All this environmental talk in the news and on the streets these days is causing premature thoughts of Christmas.
Every day, dozens of people are coming up with new ideas about how we can “go green.” I’m embarrassed that I haven’t contributed a single idea. The mere thought causes me a blush of deep red.
There’s a certain irony that while the environment is substantially improved by our “greenery” efforts, the American greenback is fading fast among the world’s legal tender…
The Irish are a bit saddened by our new attention to “green.”
One Irishman mentioned that for years, “green beer” served on St. Patrick’s Day was something of a novelty. Now, it’s pretty much in the “so what” category.
Coming to mind is the absent-minded man who was much at home in the bar. One day, he downed a schooner of water by mistake. “That’s not a bad drink,” he said…
At the annual convention of the National Society of Newspaper Columnists in Philadelphia, local officials did what they could to neutralize negative impressions they felt some first-time visitors would bring along.
They didn’t expect many writers to be “green with envy,” so they figured a clever billboard might encourage those arriving with negatives in mind.
The billboard read: “Welcome to Philadelphia. Our city is not as bad as citizens say it is.”
Since this has become a color-coded column, add Gene and Lil Gantz to the list of red faces.
In 2006, they received a Christmas gift in the mail from a granddaughter in Ohio. Their hearts sank when they opened it. They had no use for an automatic tea maker, so they didn’t even open the carton. The couple stored it, figuring they could use it as a white elephant gift at their next Sunday School Christmas party.
In 2007, they did just that. The gifted couple was happy indeed. Inside the carton was a beautiful vase. The Gantz couple “crimsoned-up.” Admitting to be “Indian givers,” they traded for the vase, took it home, displayed it prominently and again thanked their granddaughter. And this time, they meant it…
When the nation is caught up in basketball play-offs we call “March Madness,” part of the glee is because the green grass of springtime is at hand.
And so are graduation ceremonies.
They are hot-beds for embarrassing moments. Often superintendents are the brunt of foolishness they’d sooner skip…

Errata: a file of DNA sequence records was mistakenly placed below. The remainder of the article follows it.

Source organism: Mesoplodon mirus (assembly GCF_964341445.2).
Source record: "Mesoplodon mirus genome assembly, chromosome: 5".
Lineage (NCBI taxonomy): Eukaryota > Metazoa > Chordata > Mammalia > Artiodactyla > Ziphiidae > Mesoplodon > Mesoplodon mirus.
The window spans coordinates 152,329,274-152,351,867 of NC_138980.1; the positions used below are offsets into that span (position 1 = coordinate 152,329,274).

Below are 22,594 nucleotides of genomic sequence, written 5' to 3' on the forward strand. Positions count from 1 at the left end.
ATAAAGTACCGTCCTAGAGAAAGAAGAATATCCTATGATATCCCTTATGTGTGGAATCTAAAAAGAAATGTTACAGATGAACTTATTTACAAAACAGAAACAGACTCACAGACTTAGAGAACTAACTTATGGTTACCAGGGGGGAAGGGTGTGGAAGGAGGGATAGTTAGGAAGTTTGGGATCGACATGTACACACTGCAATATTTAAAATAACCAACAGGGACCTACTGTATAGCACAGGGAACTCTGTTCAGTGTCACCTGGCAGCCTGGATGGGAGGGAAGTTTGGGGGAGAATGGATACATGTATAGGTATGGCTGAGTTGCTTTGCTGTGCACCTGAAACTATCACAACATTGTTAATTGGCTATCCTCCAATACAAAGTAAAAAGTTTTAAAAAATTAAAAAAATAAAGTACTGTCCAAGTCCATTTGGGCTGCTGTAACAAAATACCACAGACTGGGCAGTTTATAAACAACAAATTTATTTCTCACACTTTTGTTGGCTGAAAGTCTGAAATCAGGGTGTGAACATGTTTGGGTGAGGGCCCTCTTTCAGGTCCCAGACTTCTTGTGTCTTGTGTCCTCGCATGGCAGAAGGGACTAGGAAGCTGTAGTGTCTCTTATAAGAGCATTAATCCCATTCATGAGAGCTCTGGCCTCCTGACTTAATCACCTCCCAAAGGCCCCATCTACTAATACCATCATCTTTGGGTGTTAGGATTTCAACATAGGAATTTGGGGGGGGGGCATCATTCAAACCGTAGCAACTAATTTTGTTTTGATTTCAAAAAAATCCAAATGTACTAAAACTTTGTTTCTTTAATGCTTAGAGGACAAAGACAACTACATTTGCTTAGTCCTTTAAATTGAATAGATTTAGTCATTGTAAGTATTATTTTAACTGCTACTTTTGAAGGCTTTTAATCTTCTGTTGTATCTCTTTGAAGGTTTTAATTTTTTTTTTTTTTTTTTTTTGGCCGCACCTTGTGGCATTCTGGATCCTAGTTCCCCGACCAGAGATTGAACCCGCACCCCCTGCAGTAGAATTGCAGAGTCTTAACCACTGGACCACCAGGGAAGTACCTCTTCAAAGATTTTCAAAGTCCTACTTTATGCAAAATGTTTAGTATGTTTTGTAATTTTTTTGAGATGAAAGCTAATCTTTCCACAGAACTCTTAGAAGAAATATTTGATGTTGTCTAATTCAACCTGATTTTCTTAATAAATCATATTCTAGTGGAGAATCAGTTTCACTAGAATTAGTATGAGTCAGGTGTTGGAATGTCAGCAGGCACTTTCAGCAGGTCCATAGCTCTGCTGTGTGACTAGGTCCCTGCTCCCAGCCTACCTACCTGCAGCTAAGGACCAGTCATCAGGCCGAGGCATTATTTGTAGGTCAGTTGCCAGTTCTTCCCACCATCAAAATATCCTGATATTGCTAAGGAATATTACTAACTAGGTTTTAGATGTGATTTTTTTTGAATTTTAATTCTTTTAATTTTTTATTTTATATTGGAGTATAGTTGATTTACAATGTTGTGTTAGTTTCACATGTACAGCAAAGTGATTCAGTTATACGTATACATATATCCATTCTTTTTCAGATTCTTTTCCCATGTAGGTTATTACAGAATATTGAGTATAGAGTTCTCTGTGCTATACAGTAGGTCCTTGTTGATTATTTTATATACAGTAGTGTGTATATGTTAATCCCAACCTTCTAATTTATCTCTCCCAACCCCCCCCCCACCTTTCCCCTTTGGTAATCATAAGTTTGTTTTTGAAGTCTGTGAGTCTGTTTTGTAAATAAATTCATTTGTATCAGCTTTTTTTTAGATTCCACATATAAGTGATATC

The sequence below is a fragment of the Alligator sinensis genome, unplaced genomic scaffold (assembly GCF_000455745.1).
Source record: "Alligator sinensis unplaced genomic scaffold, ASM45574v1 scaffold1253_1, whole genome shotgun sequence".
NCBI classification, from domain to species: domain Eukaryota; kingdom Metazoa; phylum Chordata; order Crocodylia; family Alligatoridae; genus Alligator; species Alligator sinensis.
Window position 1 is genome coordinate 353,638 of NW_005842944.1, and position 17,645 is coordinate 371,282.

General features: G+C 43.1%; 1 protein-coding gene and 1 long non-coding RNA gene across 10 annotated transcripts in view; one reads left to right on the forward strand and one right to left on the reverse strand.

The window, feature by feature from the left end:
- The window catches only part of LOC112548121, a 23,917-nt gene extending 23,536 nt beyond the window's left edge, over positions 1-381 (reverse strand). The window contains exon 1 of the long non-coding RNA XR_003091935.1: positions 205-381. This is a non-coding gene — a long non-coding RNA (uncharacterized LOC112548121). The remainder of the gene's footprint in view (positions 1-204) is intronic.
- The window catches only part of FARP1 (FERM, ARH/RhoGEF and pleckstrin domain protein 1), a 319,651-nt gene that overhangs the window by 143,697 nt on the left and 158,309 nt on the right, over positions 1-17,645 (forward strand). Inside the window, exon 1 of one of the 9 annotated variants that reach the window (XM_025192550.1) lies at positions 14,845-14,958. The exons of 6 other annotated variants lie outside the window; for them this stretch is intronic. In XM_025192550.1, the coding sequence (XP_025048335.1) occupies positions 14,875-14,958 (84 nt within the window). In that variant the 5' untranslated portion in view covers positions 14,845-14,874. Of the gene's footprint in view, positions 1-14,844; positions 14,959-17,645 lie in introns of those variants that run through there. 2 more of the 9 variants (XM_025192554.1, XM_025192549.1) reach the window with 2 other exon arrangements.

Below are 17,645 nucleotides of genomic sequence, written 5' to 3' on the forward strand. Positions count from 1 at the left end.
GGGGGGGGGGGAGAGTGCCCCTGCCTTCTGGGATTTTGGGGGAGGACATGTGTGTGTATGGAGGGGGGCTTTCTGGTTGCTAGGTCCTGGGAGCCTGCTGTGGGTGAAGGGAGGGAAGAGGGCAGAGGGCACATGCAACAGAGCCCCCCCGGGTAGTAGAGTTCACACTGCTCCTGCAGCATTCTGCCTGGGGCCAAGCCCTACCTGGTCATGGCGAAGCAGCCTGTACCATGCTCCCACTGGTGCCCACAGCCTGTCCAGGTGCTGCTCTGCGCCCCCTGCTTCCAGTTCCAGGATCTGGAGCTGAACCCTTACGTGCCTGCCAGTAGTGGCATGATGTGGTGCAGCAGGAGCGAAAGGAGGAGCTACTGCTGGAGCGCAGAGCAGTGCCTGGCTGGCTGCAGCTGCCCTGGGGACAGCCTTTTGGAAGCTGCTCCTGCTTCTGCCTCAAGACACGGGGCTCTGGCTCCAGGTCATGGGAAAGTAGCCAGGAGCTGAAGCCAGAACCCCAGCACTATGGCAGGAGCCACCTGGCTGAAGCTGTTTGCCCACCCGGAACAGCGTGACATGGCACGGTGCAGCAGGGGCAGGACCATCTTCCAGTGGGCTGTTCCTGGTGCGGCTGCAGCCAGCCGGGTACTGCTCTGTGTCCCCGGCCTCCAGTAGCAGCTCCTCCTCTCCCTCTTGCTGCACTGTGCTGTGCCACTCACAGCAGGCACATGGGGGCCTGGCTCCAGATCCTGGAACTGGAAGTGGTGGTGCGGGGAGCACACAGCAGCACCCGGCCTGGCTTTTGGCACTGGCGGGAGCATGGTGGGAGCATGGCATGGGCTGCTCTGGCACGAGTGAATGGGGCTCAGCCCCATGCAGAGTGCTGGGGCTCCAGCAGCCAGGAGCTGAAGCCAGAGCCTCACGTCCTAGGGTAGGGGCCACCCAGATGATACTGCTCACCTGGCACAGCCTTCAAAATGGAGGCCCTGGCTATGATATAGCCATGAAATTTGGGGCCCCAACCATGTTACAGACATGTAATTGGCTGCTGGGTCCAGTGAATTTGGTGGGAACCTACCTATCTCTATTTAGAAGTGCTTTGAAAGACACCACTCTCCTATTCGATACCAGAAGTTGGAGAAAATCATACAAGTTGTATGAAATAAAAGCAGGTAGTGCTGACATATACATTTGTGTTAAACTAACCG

On one occasion, a longtime school administrator/coach, the late Lawson Cash, exercised a rarely-used prerogative.
It was back in the 1940s, when Rising Star, Texas, High School’s football team was running rough-shod over all opponents, beating them by 50-60-70 points. Mr. Cash, superintendent and coach at tiny Pioneer High School, faced the prospect of playing the mighty Rising Star team. Early in the week he chatted on the phone with the Rising Star superintendent who warned that while he’d enjoyed the visit, come Friday his team would beat Pioneer as much as possible.
Mr. Cash stewed on the warning for a couple of days before deciding to forfeit the contest. He figured a 1-0 forfeiture score in the record books would look better than a 75-0 whitewashing, and perhaps several youngsters on his team might avoid annihilation and/or red faces…
Don’t think preachers are getting a pass. They regularly run into red-face situations. The story goes that a stranger stopped by to ask the minister to pray for his hearing.
“Of course I will,” the parson answered. Following the “amen,” he asked if it was any better.
“Oh, it’s too early to tell,” the petitioner said. “The judge set the hearing for next Wednesday.”
End note: Young drivers today tilt their heads sideways upon hearing oldsters brag about gasoline at 12.9 cents per gallon. But in the 1950s, that’s the way it was, and a buck’s worth was good for a heap of driving.
Currently, I’d like to see if anyone can get the pump to shut off at one buck.
In many ways, the “good old days” were “good old days.” Precious memories linger…
Dr. Newbury is a speaker and author in the Metroplex. He welcomes inquiries and comments. Send email to firstname.lastname@example.org or call 817-447-3872. Visit his Web site at www.speakerdoc.com.